In 2008 228 million bottles of Spanish Cava were sold all over the world, 1.38% more than the previous year. Exports Key facts grew by 9.6% to 139 million bottles (77% in the EU), a real record. Increased sales abroad are the result of spectacular growth in exports to Germany, the number one cava importer, which in one year went from buying 41 million bottles to 51.4 million, up 25.4%. It is followed by the United Kingdom, with 30.5 million bottles, and the United States, with 14.5 million bottles. In this area, Freixenet, headed by José Luís Bonet – chairman of Alimentaria – is the leading Spanish cava producer and exporter. (Source: Cava Control Board)
Cava is a sparkling wine made by traditional methods. This means that the wine ferments after it is bottled, and therefore it is not at all similar to other sparkling wines. The method that allows the fermentation in the bottle is also known as champenoise, following French traditions
The history of Cava starts in the mid-nineteenth century during a period when wine production in Catalonia experienced a fantastic time and champagne triumphed in Europe. The Cava was born in the Catalan Region San Sadurní d'Anoia when several families started to experiment with local grape varieties and as the result was Cava wines, with its peculiar character.
The big success came during the 60 - and 80's, when Cava became known worldwide with its own name. The Spanish Cava wine is different from the French champagne in many ways.
Of course the taste is a result of the different grape varieties used, but also the bubbles in Cava are different from the champagne. Cava has softer bubbles than the champagne, making the Cava wine perfect for much more than a toast.
A whole meal can be served with Catalan cava in the glass in difference to the French Champagne that is suitable only for special celebrations and a toast.
The Spanish cava is a nice sparkling and luxury wine matching all dishes you would serve with any kind of white wine: It is easy to impress your guests with the festive bubbles of Spanish Cava together with aperitifs, tapas, salads, chicken, fish, shellfish or seafood. Remember to keep it cool!
For desserts the delicious Cava wine has no limits. Chocolate with Cava is a delicacy as well as the luxury and almost sinful combination of Cava and Strawberries.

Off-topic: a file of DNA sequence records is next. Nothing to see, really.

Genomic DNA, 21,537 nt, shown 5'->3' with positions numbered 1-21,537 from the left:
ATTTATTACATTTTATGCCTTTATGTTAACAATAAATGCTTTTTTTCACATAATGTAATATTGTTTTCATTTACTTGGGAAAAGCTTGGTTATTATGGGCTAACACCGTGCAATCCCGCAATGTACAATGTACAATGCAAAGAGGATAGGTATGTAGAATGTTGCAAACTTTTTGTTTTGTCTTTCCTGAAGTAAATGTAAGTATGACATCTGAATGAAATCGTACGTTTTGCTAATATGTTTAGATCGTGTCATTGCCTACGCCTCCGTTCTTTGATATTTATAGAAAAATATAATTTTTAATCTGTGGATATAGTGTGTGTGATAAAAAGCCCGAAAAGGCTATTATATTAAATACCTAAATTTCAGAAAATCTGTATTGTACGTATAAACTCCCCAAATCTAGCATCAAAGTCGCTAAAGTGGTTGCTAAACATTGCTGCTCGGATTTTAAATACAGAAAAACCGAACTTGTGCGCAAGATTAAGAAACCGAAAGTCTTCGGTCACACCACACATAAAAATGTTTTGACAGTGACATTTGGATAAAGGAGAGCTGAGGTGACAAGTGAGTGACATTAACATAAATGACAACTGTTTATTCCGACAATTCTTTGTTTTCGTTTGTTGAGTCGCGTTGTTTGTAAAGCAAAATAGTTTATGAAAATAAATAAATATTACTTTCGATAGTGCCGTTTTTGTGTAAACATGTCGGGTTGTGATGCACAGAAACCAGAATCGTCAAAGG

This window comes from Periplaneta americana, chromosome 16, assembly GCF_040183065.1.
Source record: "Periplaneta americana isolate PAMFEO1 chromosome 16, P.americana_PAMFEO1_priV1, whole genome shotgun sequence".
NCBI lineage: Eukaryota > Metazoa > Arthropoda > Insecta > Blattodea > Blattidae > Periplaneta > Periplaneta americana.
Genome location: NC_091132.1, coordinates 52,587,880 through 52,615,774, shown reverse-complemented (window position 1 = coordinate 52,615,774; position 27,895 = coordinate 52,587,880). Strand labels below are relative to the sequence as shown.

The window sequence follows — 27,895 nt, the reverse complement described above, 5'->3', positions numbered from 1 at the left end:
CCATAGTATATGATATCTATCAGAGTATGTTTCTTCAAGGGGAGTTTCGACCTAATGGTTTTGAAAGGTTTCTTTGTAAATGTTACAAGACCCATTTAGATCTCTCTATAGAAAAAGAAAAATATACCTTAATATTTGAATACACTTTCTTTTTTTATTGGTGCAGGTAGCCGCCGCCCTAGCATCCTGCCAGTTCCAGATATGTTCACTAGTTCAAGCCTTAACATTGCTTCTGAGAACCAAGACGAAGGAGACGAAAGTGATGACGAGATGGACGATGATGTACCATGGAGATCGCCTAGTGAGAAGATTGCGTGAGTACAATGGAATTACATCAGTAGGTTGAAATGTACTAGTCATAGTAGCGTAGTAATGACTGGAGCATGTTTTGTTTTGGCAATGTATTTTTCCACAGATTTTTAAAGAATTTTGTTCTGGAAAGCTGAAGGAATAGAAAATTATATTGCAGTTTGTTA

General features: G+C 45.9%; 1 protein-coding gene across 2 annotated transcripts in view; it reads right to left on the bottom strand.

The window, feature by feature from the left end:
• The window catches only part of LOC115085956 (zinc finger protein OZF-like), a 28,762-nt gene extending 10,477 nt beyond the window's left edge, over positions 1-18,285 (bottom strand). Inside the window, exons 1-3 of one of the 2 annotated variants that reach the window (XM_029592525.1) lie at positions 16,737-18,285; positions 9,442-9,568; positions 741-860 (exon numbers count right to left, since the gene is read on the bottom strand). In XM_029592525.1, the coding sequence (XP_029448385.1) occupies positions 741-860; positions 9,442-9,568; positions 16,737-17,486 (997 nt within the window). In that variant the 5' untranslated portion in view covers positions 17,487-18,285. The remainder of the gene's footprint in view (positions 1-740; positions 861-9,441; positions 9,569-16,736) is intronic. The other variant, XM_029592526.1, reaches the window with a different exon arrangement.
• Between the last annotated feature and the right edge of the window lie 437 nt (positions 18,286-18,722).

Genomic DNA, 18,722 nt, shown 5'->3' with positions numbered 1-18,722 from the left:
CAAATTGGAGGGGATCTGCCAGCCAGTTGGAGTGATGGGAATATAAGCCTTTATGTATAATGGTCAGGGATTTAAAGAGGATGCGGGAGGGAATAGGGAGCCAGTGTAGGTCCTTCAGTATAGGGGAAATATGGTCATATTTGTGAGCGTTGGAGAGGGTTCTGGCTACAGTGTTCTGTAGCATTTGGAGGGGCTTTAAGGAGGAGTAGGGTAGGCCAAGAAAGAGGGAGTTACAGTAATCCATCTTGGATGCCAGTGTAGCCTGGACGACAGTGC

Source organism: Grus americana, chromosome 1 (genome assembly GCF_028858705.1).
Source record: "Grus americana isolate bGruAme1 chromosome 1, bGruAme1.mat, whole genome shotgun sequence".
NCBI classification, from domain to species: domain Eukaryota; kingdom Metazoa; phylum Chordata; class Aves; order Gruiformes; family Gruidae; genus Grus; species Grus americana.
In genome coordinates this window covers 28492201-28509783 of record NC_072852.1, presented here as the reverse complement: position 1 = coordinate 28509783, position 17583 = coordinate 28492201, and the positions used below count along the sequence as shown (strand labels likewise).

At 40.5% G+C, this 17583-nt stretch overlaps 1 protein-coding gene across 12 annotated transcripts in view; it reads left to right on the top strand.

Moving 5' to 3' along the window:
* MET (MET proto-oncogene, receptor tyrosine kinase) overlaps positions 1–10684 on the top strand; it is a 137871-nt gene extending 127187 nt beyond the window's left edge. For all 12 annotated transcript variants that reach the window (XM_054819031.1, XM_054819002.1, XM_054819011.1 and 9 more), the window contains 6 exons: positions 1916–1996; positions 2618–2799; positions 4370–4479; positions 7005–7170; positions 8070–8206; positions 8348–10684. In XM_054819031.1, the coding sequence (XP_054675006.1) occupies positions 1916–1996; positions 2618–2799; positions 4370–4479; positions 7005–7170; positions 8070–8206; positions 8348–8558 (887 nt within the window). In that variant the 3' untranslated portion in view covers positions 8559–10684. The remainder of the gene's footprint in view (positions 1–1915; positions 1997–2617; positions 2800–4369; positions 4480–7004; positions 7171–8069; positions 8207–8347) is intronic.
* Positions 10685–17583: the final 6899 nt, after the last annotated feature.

Cava is also unbeatable as an ingredient in various recipes, both in sauces and desserts. It is no wonder that more than two hundred million Spanish Cava bottles are produced and sold annually.
The area where the Spanish Cava is produced enjoys a mild Mediterranean climate throughout the year, mainly in the wine region Catalonia in north eastern Spain.
A small part of the Spanish Cava wines are produced in Rioja, Valencia, Badajoz and Aragon. The most traditional cava town: San Sadurní d'Anoia is the largest producer of cava in Spain with a remarkable 75 percent of total Spanish Cava production.
The Spanish Cava wines are produced with natural fermentation methods: When the wine is bottled a special technique is applied to produce a controlled fermentation. After a while the cava bottles are opened and partially emptied and then filled again. The method was discovered with the microbiological studies that Louis Pasteur used to create the fermentation of the grapes that later resulted in the creation of the French Champagne.
The grape varieties used to produce the Spanish Cava are: Macabeo, Xarello, Parellada, Chardonnay, Garnacha and Monastrell.
Some of the best and affordable Spanish Cavas you will find in the Spanish stores are among many others:
Agusti Vilaret Mont Ferrante, Extra Brut: Approx. € 18
2002 Llopart, Brut Nature: Approx. € 8
Frexinet Real Reserva, Brut: Approx. € 27
Titian, Brut Nature: Approx. € 15
Private Opus Evolutium, Grand Brut Nature Reseva: Approx. € 20
Frexinet Malvasia 2001: Approx. € 8
Agusti Torello Mata 2001 Brut Nature Reserva Barricade: Approx. € 17
Castell Sant Antoni; Brut Nature: Approx. € 13
Jaume Codorniu, Brut: Approx. € 30
Recaredo 1999, Brut Nature: Approx. € 23